Digits appear to be an upgraded version of DLC, except the items are now tradeable between players as NFTs. Although they are described as unique, this is not quite compatible with “Limited Edition”. Furthermore, the game in question is a fully paid one. This process has been dubbed many times before as ‘nickel-and-diming’, as previously demonstrated with a fully paid, overly-microed Ubisoft’s Assassin’s Creed. Suffice to say, the reception of the Ubisoft Quartz system was not favorable.
YouTube recently disabled dislikes, however, it is still possible to make them visible on the back-end with the Chrome extension ‘Return YouTube Dislike‘. The result is bad news for the Ubisoft PR team, with a 96% dislike to like ratio.
One of the more interesting comments comes from user ‘jake s’, a purported developer. He thinks that NFTs shouldn’t be forced to solve a problem that doesn’t exist.
“There are a small set of important problems that the blockchain model solves but that’s about it. But it seems like often times people expect you to shove these into products where they are not needed. With this whole NFT thing, they’re literally coming up with a cool solution and then trying to find a problem that can be solved by it.”
Reception on Reddit’s r/gaming was equally negative, already calling for a boycott of all Ubisoft games. Titled ‘Do not support “Quartz”, the new NFT Ubisoft marketplace‘, the post has already received 14.6k upvotes at press time. The brunt of the issue seems to revolve around fears that this could become a slippery slope to more products in the same vein.
If all the cosmetics worth having are NFTs, then, effectively, Ubisoft will create two versions of the game – basic and premium. The other issue is that development time would go into breaking up the game to be monetized instead of creating new experiences.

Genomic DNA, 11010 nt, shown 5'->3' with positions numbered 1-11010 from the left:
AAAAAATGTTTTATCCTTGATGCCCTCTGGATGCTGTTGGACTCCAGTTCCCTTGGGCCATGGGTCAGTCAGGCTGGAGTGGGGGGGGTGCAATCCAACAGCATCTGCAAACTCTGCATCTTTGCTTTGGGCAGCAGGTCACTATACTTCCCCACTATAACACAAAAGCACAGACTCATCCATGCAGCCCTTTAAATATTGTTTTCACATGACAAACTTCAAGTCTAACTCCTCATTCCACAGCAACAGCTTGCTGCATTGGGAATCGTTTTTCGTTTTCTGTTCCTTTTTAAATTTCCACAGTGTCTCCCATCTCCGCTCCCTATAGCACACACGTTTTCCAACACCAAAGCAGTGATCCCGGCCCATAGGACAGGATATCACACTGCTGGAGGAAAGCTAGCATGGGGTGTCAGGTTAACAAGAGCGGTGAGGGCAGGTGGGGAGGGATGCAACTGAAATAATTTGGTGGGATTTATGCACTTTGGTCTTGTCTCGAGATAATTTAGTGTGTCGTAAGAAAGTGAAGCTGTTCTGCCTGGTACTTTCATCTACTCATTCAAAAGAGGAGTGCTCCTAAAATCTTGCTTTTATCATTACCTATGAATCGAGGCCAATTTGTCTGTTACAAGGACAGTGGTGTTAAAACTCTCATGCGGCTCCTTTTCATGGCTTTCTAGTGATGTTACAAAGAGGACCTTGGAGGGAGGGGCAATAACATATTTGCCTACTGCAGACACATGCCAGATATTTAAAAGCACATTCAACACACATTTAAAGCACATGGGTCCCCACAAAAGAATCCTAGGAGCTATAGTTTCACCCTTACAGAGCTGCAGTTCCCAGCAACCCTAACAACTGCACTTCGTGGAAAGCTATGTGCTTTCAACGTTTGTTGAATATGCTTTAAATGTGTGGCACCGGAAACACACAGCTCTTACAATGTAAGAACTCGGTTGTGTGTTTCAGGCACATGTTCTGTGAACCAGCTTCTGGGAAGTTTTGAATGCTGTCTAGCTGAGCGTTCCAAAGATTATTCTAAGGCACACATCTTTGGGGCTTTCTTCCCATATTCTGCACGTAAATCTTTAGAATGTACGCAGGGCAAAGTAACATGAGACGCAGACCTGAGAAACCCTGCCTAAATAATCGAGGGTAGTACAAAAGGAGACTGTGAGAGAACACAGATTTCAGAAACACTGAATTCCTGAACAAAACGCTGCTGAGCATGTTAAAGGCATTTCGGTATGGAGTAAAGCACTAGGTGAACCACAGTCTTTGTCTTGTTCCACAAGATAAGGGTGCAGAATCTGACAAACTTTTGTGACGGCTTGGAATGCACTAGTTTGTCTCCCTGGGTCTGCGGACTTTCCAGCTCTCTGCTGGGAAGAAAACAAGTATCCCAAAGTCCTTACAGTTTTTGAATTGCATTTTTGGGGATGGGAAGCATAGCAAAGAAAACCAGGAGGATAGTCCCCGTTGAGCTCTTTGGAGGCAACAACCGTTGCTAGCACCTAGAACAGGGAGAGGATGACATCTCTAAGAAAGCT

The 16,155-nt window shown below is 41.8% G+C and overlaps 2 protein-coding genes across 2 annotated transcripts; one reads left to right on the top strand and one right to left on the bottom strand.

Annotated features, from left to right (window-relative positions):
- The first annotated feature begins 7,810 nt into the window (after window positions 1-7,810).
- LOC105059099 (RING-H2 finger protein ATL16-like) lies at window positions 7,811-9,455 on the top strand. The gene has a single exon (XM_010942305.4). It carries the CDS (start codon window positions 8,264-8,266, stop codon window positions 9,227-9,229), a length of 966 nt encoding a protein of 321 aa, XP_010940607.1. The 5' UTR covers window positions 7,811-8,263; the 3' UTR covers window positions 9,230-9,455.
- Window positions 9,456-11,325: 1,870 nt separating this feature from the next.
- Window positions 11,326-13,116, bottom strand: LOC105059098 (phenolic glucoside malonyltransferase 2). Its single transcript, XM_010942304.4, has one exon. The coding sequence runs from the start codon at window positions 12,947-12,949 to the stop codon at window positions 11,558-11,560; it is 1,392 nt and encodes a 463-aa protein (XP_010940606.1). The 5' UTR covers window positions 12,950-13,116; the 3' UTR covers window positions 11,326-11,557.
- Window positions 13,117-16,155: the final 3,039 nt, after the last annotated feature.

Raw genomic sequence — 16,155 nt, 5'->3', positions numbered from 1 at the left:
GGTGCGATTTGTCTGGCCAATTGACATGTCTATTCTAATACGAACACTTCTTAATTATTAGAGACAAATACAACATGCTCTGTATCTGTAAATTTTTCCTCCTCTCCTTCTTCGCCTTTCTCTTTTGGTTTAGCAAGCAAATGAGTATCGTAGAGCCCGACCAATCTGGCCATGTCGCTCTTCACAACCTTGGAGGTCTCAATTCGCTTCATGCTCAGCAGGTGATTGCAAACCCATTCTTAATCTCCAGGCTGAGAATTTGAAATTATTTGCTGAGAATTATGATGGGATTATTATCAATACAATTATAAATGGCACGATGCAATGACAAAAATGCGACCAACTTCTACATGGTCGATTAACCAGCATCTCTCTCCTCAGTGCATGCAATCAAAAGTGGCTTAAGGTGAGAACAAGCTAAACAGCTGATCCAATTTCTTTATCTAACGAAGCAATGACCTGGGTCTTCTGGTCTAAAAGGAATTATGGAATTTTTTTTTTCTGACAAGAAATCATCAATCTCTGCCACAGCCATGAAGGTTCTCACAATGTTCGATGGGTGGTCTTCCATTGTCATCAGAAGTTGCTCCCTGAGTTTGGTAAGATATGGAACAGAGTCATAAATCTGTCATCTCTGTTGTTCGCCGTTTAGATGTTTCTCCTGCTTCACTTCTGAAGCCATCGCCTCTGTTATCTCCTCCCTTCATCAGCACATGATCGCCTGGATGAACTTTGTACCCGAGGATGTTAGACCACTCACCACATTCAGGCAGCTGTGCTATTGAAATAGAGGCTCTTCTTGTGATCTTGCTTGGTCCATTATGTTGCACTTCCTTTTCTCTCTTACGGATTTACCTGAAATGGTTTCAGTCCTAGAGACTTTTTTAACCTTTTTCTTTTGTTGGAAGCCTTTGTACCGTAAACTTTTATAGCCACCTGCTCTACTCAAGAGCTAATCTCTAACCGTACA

With that said, it would be difficult to make a case against such NFT monetization if the game is released as free. Case in point, although the single-portion is pay-to-play, Halo Infinite has completely free access to multiplayer with optional purchases.
Discord Also Received NFT Backlash
Last month, we covered Discord’s steps toward Web 3 by integrating MetaMask wallet and NFTs. Since then, the NFT integration part was scrapped/suspended due to severe community backlash. It seems that many Discord users view NFTs as a Ponzi scheme. Just like with Ubisofts’ Digits, the reception was inverted. Critics were the ones who received the most likes instead of the proposition itself.
Although NFTs represent a boon for artists due to smart contract-based royalties and secondary markets, their adoption hasn’t gone as mainstream as some would like. Discord eventually issued a press release to Engadget, saying that the internal concept will not be shipped any time soon.
Lastly, for those interested in what Web 3 is all about, Brian Brooks summed it up nicely before the congressional hearing this week. As former Comptroller of the Currency, Brooks is a technologist, entrepreneur and lawyer who had worked with both Coinbase and Binance.
Blockchain makes it possible to transform every game into a play-to-earn (P2E) experience. Do you think developers should keep this business model as a niche to not detract from the gaming itself?